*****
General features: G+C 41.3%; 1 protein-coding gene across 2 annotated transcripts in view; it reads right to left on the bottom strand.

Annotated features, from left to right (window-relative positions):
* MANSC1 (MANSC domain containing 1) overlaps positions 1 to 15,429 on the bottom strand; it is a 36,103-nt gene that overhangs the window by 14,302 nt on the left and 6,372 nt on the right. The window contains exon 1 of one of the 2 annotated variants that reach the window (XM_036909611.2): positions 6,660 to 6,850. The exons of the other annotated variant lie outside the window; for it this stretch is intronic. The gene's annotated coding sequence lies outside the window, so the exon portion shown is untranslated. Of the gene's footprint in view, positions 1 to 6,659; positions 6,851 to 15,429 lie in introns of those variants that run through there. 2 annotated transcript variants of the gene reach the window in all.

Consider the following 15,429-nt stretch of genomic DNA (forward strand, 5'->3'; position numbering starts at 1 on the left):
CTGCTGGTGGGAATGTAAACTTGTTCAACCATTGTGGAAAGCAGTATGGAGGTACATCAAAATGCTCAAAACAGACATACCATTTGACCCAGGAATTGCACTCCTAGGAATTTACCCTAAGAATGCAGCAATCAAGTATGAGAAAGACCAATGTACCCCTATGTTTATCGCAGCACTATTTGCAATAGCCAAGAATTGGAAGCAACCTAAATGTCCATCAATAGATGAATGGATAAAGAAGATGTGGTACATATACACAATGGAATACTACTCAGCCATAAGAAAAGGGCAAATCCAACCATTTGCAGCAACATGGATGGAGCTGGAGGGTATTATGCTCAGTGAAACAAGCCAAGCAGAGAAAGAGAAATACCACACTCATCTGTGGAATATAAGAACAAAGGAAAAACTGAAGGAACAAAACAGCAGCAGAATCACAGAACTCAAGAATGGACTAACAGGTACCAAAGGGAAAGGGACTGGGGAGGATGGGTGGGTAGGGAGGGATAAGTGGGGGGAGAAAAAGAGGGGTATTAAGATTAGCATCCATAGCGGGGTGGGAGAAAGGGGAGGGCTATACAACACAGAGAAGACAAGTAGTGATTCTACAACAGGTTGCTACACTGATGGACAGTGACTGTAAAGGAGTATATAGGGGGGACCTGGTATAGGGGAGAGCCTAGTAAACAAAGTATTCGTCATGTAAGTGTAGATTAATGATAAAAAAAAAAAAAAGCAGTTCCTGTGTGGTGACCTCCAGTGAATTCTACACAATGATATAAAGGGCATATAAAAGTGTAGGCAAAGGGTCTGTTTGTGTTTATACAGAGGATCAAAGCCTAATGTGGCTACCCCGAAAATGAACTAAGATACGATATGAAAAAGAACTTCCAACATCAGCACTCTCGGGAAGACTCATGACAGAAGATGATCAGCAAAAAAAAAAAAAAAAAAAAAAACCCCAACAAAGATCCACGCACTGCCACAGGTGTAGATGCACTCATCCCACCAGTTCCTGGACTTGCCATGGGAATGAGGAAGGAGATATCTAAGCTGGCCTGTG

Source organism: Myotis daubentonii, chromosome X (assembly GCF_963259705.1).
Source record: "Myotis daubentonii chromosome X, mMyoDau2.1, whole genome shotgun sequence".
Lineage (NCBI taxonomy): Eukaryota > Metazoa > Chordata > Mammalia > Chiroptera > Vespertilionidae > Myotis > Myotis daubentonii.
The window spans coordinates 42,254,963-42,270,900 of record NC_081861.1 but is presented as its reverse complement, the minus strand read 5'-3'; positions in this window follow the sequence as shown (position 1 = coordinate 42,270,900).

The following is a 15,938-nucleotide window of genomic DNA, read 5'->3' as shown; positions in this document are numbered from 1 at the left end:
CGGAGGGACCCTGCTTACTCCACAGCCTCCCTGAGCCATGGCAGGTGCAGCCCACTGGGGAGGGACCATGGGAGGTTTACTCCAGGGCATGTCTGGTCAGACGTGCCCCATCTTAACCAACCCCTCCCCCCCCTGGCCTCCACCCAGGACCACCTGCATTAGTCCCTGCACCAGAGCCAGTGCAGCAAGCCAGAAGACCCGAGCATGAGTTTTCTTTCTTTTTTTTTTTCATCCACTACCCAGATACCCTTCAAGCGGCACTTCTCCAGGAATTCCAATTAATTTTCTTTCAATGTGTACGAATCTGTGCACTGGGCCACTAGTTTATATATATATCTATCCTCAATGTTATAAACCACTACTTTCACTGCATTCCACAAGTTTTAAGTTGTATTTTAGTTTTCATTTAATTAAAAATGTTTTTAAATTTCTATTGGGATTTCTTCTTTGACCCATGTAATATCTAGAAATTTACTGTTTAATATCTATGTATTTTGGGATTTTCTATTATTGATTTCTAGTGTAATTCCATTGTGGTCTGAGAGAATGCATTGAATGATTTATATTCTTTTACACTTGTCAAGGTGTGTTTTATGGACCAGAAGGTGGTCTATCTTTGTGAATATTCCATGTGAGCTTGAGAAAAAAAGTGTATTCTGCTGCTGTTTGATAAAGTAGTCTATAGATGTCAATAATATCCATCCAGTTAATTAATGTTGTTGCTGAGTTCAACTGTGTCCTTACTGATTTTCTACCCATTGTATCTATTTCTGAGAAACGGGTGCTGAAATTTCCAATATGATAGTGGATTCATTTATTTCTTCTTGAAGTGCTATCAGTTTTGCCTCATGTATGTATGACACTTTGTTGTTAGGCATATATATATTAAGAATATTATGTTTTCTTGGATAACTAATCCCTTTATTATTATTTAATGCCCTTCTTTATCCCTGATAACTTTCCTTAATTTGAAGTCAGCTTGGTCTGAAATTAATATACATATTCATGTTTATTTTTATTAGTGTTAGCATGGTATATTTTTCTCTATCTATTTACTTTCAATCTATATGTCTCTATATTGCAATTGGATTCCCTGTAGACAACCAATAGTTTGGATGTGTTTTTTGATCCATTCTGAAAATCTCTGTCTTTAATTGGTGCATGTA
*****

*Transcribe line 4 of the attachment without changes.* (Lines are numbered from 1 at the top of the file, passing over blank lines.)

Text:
Consider the following 15,429-nt stretch of genomic DNA (forward strand, 5'->3'; position numbering starts at 1 on the left):